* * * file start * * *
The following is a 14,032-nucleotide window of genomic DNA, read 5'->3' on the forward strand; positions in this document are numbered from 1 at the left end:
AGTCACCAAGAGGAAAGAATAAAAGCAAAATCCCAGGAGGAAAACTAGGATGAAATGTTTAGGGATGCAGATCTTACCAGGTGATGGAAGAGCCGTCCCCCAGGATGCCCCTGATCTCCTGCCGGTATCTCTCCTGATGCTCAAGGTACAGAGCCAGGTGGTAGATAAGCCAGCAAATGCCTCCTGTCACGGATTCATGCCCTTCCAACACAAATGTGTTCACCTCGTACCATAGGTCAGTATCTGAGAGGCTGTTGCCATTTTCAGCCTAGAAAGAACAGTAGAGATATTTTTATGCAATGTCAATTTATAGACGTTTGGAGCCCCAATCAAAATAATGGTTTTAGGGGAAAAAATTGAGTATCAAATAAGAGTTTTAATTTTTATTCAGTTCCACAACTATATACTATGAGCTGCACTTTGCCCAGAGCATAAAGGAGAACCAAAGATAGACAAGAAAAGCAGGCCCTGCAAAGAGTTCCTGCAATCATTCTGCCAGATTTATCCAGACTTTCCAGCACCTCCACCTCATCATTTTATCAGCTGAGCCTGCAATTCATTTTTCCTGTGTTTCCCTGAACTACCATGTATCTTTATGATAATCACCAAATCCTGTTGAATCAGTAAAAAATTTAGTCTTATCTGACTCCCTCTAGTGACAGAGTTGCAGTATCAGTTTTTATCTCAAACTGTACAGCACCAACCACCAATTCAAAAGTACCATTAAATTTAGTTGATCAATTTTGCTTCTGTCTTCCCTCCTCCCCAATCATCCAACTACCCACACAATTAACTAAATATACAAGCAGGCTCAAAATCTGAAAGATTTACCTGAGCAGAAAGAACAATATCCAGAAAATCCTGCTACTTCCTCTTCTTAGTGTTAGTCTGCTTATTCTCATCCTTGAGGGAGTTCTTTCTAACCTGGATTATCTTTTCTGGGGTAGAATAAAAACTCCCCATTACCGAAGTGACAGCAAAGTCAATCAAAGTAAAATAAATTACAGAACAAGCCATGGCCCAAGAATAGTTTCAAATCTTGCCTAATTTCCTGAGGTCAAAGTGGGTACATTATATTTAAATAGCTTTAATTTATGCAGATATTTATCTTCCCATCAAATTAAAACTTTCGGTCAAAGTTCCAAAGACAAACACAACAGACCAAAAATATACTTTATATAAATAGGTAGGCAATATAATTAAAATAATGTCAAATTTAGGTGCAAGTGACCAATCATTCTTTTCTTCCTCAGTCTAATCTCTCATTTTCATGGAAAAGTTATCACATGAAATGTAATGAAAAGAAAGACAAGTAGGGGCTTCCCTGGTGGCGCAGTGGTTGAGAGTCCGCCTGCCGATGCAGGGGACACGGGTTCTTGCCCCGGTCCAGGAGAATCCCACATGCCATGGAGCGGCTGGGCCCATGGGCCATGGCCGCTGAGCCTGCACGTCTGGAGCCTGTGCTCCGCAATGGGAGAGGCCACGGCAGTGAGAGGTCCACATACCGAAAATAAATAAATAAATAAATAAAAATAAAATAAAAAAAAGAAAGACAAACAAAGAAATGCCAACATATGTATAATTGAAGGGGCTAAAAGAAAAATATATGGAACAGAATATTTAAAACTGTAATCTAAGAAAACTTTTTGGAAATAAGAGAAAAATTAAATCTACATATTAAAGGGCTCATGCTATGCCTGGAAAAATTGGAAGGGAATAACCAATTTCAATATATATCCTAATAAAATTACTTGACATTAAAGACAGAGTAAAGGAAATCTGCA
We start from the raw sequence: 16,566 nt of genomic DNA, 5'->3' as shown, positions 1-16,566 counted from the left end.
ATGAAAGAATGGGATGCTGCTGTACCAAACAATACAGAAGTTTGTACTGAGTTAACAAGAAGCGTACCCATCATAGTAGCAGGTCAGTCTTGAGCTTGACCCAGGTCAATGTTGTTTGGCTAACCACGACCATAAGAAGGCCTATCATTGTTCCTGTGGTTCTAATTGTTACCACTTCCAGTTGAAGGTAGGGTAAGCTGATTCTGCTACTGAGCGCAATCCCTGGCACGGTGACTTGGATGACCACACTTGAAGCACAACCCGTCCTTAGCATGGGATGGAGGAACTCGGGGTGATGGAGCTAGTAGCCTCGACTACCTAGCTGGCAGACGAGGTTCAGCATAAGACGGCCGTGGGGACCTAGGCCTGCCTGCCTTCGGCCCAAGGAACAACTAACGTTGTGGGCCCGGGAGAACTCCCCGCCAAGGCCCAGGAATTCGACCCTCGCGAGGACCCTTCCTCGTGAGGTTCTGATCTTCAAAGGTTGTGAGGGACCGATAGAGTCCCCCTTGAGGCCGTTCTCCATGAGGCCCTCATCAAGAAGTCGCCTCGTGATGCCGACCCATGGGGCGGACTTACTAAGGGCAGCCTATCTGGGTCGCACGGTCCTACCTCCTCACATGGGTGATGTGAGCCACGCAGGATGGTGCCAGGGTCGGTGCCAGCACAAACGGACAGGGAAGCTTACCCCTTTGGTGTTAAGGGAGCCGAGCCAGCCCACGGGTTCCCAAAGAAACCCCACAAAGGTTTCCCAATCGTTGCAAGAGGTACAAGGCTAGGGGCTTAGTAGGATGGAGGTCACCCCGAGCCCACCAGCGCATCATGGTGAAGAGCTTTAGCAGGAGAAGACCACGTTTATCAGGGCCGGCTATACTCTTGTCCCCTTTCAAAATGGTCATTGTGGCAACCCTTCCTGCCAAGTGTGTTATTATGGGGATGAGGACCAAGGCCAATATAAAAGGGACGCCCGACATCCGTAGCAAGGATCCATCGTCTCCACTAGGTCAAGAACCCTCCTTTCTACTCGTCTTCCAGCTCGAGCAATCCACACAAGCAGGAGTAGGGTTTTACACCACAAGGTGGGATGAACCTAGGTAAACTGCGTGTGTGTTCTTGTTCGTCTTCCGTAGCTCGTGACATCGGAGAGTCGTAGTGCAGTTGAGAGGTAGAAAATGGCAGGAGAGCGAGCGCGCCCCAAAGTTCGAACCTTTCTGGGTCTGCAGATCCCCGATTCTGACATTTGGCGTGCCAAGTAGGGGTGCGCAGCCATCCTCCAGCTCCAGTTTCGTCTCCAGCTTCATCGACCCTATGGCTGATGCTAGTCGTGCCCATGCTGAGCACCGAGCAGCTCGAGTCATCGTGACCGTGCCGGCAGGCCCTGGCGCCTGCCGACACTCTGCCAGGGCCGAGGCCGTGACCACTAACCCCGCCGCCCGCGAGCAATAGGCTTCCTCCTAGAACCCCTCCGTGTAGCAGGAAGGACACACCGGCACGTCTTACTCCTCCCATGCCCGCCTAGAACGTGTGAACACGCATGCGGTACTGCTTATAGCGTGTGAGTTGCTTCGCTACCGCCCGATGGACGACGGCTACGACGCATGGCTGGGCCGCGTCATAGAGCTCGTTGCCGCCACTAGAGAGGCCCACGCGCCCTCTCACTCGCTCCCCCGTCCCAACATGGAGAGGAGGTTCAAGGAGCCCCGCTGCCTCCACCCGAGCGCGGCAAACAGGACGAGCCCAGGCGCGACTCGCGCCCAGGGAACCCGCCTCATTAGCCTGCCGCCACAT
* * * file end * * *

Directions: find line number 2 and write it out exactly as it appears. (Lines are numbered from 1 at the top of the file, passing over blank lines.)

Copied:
AGTCACCAAGAGGAAAGAATAAAAGCAAAATCCCAGGAGGAAAACTAGGATGAAATGTTTAGGGATGCAGATCTTACCAGGTGATGGAAGAGCCGTCCCCCAGGATGCCCCTGATCTCCTGCCGGTATCTCTCCTGATGCTCAAGGTACAGAGCCAGGTGGTAGATAAGCCAGCAAATGCCTCCTGTCACGGATTCATGCCCTTCCAACACAAATGTGTTCACCTCGTACCATAGGTCAGTATCTGAGAGGCTGTTGCCATTTTCAGCCTAGAAAGAACAGTAGAGATATTTTTATGCAATGTCAATTTATAGACGTTTGGAGCCCCAATCAAAATAATGGTTTTAGGGGAAAAAATTGAGTATCAAATAAGAGTTTTAATTTTTATTCAGTTCCACAACTATATACTATGAGCTGCACTTTGCCCAGAGCATAAAGGAGAACCAAAGATAGACAAGAAAAGCAGGCCCTGCAAAGAGTTCCTGCAATCATTCTGCCAGATTTATCCAGACTTTCCAGCACCTCCACCTCATCATTTTATCAGCTGAGCCTGCAATTCATTTTTCCTGTGTTTCCCTGAACTACCATGTATCTTTATGATAATCACCAAATCCTGTTGAATCAGTAAAAAATTTAGTCTTATCTGACTCCCTCTAGTGACAGAGTTGCAGTATCAGTTTTTATCTCAAACTGTACAGCACCAACCACCAATTCAAAAGTACCATTAAATTTAGTTGATCAATTTTGCTTCTGTCTTCCCTCCTCCCCAATCATCCAACTACCCACACAATTAACTAAATATACAAGCAGGCTCAAAATCTGAAAGATTTACCTGAGCAGAAAGAACAATATCCAGAAAATCCTGCTACTTCCTCTTCTTAGTGTTAGTCTGCTTATTCTCATCCTTGAGGGAGTTCTTTCTAACCTGGATTATCTTTTCTGGGGTAGAATAAAAACTCCCCATTACCGAAGTGACAGCAAAGTCAATCAAAGTAAAATAAATTACAGAACAAGCCATGGCCCAAGAATAGTTTCAAATCTTGCCTAATTTCCTGAGGTCAAAGTGGGTACATTATATTTAAATAGCTTTAATTTATGCAGATATTTATCTTCCCATCAAATTAAAACTTTCGGTCAAAGTTCCAAAGACAAACACAACAGACCAAAAATATACTTTATATAAATAGGTAGGCAATATAATTAAAATAATGTCAAATTTAGGTGCAAGTGACCAATCATTCTTTTCTTCCTCAGTCTAATCTCTCATTTTCATGGAAAAGTTATCACATGAAATGTAATGAAAAGAAAGACAAGTAGGGGCTTCCCTGGTGGCGCAGTGGTTGAGAGTCCGCCTGCCGATGCAGGGGACACGGGTTCTTGCCCCGGTCCAGGAGAATCCCACATGCCATGGAGCGGCTGGGCCCATGGGCCATGGCCGCTGAGCCTGCACGTCTGGAGCCTGTGCTCCGCAATGGGAGAGGCCACGGCAGTGAGAGGTCCACATACCGAAAATAAATAAATAAATAAATAAAAATAAAATAAAAAAAAGAAAGACAAACAAAGAAATGCCAACATATGTATAATTGAAGGGGCTAAAAGAAAAATATATGGAACAGAATATTTAAAACTGTAATCTAAGAAAACTTTTTGGAAATAAGAGAAAAATTAAATCTACATATTAAAGGGCTCATGCTATGCCTGGAAAAATTGGAAGGGAATAACCAATTTCAATATATATCCTAATAAAATTACTTGACATTAAAGACAGAGTAAAGGAAATCTGCA